Suffragettes October 20 1913



Violent scenes were created in St. Paul’s Cathedral yesterday morning by the conduct of successive batches of women who interrupted the service and offered forcible resistance when it was attempted to get them to leave. Before the hour appointed for worship there was a disturbances on the steps of the Cathedral that appeared to threaten trouble later, two women who tried to address arriving members of the congregation having to be removed in custody by the police. They resisted strenuously, and one of them, who was being taken by two policemen, raised herself on the arms of one, and so getting herself off the ground, kicked the officer’s legs. Once or twice she overbalanced herself and fell to the ground. Both the women were taken to Bridewell-Station and charged with assaulting the police. Later they were liberated on bail. It is intended that they shall appear at the Mansion House Police Court this morning.

On previous occasions, when Suffragists have interrupted in churches, they have chosen the time of the Litany; yesterday, however, they started about ten minutes after the service began. A Psalm was just commenced, when a body of six or eight women rose and began their chant about Miss Annie Kenney. The vergers hurried to them and requested them to leave, but the women began to expostulate loudly and pushed away the vergers, and when they were seized threw themselves on the ground, kicked, and shouted. Some of the officials’ cloaks were torn, and there was a distressing struggle like that frequently witnessed between the police and Suffragists in secular buildings. The shouting of the women greatly perturbed the congregation, but the service was proceeded with. The struggle continued for five minutes or more. “Do you call this the House of God, and you won’t let us pray?” shouted the women. “Disgraceful,” and “I won’t be handled by a man,” were other cries and the greatest distress was caused among the congregation. At length the women were got out, but no sooner had they gone than another batch got up, and there was a similar scene. After they had been ejected a third lot rose, and again there was violent disorder. After these disturbers had been got rid of the vergers saw what they took to be a fourth lot, and the head verger went up to them and quietly asked them to refrain from making a scene or leave the Cathedral. This they declined to do, and they fought angrily. The police had to be called in, and helped to remove them. The whole scene lasted nearly half an hour, and the lessons were in progress when it finished. Many of the worshippers were so upset by the scene that they could not remain for the service. Threats of further trouble next week were made, one woman saying, “It was Prayer Books to-day, but it will be whips next Sunday.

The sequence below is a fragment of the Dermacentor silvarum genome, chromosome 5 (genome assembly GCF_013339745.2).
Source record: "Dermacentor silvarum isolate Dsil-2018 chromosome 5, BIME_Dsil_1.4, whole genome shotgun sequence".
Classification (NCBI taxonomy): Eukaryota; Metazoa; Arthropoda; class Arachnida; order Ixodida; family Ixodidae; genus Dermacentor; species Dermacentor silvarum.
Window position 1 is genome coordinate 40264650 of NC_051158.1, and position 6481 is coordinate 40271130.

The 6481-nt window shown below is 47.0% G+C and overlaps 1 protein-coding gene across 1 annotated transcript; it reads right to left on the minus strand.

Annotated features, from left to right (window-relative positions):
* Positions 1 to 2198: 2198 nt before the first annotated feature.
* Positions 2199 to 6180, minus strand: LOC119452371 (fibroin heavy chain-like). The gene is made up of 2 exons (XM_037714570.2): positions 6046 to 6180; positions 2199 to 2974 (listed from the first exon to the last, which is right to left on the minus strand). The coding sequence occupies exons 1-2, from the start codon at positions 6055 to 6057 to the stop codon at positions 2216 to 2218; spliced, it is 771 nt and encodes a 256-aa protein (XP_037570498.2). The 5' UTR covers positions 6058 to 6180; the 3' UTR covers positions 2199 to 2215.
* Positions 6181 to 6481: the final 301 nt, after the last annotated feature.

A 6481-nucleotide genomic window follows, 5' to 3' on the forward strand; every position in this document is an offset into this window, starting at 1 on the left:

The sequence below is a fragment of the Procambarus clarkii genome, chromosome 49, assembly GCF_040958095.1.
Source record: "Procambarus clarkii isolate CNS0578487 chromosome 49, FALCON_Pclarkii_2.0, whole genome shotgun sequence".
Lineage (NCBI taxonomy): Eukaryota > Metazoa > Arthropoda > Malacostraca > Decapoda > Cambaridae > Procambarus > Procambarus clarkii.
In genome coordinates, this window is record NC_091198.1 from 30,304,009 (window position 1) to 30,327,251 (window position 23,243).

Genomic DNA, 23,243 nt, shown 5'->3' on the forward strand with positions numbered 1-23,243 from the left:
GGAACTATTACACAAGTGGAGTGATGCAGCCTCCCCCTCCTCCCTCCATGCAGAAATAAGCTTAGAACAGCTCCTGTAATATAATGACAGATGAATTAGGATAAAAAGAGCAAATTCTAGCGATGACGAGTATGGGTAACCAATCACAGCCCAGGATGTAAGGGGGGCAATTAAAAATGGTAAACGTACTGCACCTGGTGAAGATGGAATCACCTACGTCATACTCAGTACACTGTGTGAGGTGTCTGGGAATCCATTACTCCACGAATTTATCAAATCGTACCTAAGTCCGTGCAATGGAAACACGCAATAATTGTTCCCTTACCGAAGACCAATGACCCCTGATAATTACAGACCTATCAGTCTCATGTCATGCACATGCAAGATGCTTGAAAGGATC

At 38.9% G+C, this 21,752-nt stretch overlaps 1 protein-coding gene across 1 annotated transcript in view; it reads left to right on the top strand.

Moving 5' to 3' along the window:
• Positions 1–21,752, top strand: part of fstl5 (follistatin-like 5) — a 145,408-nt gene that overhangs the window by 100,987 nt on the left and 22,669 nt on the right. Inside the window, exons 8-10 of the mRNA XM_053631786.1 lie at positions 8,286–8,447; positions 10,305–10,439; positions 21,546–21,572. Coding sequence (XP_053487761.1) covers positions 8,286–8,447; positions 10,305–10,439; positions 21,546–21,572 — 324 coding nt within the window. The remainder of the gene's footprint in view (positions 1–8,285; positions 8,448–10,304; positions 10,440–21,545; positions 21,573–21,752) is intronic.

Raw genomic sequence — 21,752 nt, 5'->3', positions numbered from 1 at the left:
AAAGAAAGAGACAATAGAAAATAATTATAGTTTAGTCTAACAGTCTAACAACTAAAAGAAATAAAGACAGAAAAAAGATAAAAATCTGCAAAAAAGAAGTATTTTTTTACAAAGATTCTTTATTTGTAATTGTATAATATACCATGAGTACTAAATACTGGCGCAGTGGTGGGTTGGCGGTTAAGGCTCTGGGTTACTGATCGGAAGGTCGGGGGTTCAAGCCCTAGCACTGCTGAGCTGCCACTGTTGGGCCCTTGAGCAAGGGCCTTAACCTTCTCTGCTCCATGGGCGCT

The Cathedral authorities are greatly concerned at the state of affairs, but they decline to take part in any prosecution.